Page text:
Gasaraki Vol. #6 (Mania.com)
Review Date: Saturday, February 16, 2002
Release Date: Tuesday, September 25, 2001
Overall Rating: 4.6
(on a scale of 1-5)
English Acting: 4
Every time I return to Gasaraki I have to re-orient myself. But once I get into the mind frame of the series it is very engrossing. I'm still not being drawn in completely or panting for the next disc to come out, but I must say that it is one of the better series I've seen in a while. I'm very interested in seeing how all the plots, subplots and characters end up.
The Gasaraki discs continue to get high marks in the technical arena. You've still got top sound and video. The menu has remained the same. The presentation gets the same score, with only the number of channels of sound missing from this great looking keepcase. Let's take a look at the extras, an area this series continues to excel in. There is a text interview with the character designer. A glossary with some military and government terms that come up in this disc. There are production stills with further description. And then another walk through of design sketches for characters, weapons, settings and vehicles used in these episodes. On the insert you've got a diagram of the interior workings of the Ishutar cockpits used by Symbol. You get another great round of extras on this disc.
More Gasaraki means more overly long summaries by me. (sigh). O.K. I'll try to keep it quick. These three episodes return to the tone and feel of the rest of the series. The quick flash to the past that occurred on the previous disc is not really addressed. Instead we jump right into current events. Yushiro and Miharu make it to Kyoto only to be caught in a war of rival turf gangs in the Asian slums. Meanwhile the Gowa family with it's fellow conspirators makes their move to transform Japan. Symbol also shows up again in this disc. Obviously they want Miharu back and set up a stage with which to retrieve their prize pilot. Mostly the plot sets up and initiates the transformation of Japan by the conspirators. As such there isn't much in the way of mecha action, but it is dense with plot mechanics and character motivations. Like the rest of the series you can't take your eyes away from the screen for a minute.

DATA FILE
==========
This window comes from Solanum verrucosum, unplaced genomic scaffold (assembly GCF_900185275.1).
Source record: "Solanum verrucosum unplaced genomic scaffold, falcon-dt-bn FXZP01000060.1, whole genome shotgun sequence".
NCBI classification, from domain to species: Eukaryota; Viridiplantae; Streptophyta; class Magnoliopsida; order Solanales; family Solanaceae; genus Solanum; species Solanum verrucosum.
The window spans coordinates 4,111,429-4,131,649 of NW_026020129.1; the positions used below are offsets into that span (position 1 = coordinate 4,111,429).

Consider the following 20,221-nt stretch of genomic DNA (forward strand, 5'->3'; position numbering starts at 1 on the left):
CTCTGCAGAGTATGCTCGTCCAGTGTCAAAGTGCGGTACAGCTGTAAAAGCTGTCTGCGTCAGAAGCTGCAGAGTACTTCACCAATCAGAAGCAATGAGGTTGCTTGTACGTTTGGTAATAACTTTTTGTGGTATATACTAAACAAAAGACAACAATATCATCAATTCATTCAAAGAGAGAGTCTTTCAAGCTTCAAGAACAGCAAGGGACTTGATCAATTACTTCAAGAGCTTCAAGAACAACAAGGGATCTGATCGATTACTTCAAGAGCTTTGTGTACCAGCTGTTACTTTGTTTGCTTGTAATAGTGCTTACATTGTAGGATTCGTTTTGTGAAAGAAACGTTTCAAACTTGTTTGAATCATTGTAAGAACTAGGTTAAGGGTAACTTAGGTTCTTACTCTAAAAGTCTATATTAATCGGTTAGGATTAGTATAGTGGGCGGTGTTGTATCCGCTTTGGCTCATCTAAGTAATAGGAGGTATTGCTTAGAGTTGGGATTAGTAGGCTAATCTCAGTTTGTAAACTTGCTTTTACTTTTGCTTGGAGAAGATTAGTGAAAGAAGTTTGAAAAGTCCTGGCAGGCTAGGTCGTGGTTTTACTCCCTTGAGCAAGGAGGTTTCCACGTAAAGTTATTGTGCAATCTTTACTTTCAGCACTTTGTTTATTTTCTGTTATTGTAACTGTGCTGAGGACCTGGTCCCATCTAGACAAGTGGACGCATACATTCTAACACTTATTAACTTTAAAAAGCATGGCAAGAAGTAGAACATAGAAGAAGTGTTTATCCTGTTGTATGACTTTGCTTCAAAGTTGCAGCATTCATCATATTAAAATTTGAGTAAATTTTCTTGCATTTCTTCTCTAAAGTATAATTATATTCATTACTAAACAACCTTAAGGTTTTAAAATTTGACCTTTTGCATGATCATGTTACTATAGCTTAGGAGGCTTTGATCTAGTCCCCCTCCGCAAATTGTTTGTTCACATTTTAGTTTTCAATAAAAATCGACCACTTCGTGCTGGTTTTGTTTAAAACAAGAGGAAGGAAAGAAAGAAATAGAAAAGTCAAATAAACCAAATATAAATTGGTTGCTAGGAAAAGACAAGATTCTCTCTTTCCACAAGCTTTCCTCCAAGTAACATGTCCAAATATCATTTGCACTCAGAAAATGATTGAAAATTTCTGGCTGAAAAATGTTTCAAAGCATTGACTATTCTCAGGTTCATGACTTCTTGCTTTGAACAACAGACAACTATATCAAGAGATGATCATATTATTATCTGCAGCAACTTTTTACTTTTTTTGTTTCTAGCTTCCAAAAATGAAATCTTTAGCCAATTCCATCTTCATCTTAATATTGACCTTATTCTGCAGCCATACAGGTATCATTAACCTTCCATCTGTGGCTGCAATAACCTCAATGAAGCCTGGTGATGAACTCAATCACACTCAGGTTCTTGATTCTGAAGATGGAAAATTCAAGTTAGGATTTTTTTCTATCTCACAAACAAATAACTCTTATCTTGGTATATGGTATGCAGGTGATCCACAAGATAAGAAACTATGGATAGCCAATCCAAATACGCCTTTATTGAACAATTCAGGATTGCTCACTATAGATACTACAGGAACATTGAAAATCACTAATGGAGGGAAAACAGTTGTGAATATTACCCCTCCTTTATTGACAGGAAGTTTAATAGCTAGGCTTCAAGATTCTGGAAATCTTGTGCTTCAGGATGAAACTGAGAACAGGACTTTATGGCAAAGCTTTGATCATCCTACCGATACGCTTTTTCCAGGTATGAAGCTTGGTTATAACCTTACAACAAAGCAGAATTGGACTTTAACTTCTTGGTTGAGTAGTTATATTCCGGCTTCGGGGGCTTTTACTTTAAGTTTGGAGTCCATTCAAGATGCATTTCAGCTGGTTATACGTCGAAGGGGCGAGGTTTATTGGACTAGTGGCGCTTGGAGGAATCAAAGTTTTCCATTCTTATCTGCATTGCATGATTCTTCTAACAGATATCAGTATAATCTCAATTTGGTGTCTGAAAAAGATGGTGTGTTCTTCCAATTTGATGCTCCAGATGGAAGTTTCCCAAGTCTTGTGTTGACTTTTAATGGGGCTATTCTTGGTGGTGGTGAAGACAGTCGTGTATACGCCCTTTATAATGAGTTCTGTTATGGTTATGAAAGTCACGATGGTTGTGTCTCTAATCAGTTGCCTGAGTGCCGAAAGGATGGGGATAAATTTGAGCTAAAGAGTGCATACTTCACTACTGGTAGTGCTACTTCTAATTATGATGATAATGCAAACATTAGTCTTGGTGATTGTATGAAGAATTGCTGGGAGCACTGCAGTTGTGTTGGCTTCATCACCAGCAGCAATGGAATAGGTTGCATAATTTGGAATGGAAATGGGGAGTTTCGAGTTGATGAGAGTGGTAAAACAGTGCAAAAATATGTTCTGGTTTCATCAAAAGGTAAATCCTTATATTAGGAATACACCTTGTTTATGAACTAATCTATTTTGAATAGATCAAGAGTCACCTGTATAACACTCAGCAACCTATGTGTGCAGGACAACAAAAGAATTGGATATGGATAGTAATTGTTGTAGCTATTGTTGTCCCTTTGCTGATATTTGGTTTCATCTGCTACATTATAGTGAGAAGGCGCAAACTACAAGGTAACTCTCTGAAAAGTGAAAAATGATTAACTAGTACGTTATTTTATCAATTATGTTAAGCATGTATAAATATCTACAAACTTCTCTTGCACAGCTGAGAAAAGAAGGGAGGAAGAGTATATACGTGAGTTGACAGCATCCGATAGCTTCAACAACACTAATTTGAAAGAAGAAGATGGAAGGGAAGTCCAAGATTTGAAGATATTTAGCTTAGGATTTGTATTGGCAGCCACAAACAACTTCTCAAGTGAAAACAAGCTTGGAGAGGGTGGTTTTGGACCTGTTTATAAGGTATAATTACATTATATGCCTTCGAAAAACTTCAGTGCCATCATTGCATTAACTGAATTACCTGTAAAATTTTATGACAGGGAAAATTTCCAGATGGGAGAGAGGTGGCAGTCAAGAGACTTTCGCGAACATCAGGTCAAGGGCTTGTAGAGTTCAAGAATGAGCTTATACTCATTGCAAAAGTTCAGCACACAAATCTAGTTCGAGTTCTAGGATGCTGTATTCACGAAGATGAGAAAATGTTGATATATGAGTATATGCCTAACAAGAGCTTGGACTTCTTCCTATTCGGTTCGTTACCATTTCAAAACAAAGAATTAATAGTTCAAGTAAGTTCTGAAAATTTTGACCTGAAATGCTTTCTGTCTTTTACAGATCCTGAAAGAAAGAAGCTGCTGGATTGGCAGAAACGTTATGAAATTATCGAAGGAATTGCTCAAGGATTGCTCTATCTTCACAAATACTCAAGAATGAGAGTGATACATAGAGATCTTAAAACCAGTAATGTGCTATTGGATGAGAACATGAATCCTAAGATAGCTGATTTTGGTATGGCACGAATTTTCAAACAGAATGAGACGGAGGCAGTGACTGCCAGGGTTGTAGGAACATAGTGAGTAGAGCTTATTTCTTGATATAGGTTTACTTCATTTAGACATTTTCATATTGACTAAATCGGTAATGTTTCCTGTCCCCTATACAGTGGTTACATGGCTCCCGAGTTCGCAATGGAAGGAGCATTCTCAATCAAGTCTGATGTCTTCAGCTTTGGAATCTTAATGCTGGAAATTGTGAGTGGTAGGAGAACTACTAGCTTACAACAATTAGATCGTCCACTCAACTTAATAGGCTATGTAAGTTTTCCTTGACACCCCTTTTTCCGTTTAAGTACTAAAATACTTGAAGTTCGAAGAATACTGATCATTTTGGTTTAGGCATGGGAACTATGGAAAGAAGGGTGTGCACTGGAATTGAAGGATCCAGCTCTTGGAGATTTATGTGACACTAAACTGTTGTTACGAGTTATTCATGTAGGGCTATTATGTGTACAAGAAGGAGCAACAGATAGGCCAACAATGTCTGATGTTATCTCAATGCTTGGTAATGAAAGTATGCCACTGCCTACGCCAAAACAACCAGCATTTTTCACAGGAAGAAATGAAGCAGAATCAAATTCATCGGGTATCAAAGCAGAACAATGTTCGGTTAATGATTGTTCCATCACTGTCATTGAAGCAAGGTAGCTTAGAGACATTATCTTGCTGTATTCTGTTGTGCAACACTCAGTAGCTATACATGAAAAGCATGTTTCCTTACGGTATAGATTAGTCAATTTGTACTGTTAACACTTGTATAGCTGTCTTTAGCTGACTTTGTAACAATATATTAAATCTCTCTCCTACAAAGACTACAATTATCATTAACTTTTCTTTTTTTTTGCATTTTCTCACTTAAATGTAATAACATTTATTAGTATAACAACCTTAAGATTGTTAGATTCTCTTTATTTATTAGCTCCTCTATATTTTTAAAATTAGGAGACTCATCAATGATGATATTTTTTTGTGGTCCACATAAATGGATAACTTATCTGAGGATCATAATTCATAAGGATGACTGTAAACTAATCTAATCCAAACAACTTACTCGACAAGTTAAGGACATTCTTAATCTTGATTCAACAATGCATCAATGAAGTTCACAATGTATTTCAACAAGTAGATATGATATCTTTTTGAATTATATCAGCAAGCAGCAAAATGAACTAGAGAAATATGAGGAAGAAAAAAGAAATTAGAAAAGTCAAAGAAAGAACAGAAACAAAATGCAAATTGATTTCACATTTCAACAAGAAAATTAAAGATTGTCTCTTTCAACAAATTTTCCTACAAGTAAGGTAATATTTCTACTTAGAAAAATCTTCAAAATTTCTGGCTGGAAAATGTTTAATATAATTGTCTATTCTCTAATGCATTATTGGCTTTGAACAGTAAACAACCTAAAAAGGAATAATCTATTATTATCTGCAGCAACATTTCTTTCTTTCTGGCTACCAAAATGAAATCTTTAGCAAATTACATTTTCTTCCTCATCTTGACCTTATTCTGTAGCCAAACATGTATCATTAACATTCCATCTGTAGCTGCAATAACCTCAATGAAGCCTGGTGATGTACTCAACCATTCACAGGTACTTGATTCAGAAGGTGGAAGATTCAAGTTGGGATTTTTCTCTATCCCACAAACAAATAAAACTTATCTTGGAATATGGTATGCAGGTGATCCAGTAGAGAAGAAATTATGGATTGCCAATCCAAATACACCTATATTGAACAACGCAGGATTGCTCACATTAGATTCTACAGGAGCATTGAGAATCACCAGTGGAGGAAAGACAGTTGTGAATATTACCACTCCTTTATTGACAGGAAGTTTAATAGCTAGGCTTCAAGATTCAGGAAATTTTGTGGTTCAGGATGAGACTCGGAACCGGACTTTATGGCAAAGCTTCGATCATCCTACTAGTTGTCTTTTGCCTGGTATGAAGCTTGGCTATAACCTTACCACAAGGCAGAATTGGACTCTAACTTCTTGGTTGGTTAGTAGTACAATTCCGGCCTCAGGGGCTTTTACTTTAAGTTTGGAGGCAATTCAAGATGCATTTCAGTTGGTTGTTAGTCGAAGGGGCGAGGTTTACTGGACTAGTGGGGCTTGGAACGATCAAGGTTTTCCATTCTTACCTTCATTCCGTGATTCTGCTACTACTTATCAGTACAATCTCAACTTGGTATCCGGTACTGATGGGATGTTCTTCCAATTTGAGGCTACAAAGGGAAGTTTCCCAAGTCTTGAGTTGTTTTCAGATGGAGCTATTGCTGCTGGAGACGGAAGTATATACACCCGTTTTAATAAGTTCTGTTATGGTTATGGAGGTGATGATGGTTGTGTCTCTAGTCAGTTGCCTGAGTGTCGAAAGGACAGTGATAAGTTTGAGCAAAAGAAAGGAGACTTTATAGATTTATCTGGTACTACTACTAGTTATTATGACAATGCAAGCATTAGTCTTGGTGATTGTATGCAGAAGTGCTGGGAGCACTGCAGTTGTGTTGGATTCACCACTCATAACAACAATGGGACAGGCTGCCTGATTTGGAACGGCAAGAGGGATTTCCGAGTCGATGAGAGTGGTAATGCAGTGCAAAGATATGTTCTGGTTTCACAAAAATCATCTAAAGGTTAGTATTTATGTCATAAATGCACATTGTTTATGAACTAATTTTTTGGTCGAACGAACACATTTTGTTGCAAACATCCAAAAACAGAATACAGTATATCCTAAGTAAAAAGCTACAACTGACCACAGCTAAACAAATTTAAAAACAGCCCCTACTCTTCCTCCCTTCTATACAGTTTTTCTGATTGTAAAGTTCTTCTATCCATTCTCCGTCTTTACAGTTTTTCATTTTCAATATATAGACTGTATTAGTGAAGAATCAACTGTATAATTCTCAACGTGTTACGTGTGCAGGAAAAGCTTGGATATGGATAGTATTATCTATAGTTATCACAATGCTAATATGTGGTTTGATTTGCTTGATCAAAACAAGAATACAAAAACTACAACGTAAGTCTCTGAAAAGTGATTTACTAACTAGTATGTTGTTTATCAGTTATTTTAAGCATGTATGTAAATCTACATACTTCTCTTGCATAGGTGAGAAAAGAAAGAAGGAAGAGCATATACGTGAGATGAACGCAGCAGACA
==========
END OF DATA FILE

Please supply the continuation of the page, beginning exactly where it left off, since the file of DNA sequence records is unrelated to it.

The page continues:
Again the animation returns to it's former look and feel. All the gritty realism is captured and really makes things sizzle. These episodes use urban rioting and chaos as a major plot point and the battles in the slums are very well done. Beyond that the sound that accompanies the visuals continues to make this world very real. I'm constantly impressed with the attention to detail and mood by the both the animators and sound designers for this series. The opening and closing credits also revert to they're original style. Were the flashback episodes the only reason for the change in style? There are still a couple of discs to go, so I'll have to wait and see.
Again with the heavy plot and light characterization. My main gripe with the series is the fact that I don't feel connected with any characters at all. The story is well thought out and executed, but it makes it hard to get involved if I don't know or care about the characters. And while much of characterization is revealed by what the character does, we are never really allowed any good amount of time with any character. This is mostly due to the fact that the plot must continue and everything must be set up in the space of 28 episodes. The story itself is very good, but the characterization is weak and that is why I can't give it a top score.
The English cast remains to be excellent. I really got to hand it to them. This seems to be a tough series to attempt but they are doing a great job. Added with the score and both these elements add to the impact of the series. There are now low scores here for the action or the music.
Once again I have to say that is disc was just what I expected it to be. You've got a nice dense plot and lots of plot and planning. And now we are also getting to see the fruition of those plans. But I'm still not totally pulled in. I had a reader tell me that he found the release schedule to be a major problem with this release and I have to agree. Much like Trigun, this series benefits from a much tighter viewing schedule, especially if you hope to keep up with all the plot mechanics. I will definitely need to rewatch this series with less of a gap between episodes.
Roman J. Martel
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Phillips Flatscreen (27 Inch), Sony Playstation 2
Mania Grade: NA
Audio Rating: N/A
Video Rating: N/A
Packaging Rating: N/A
Menus Rating: N/A
Extras Rating: N/A
Age Rating: 3 & Up
Region: 1 - North America
Released By: ADV Films
Running time: 75
Aspect Ratio: 1.33:1
Disc Resolution: 480i/p (mixed/unknown)
Disc Encoding: MPEG-2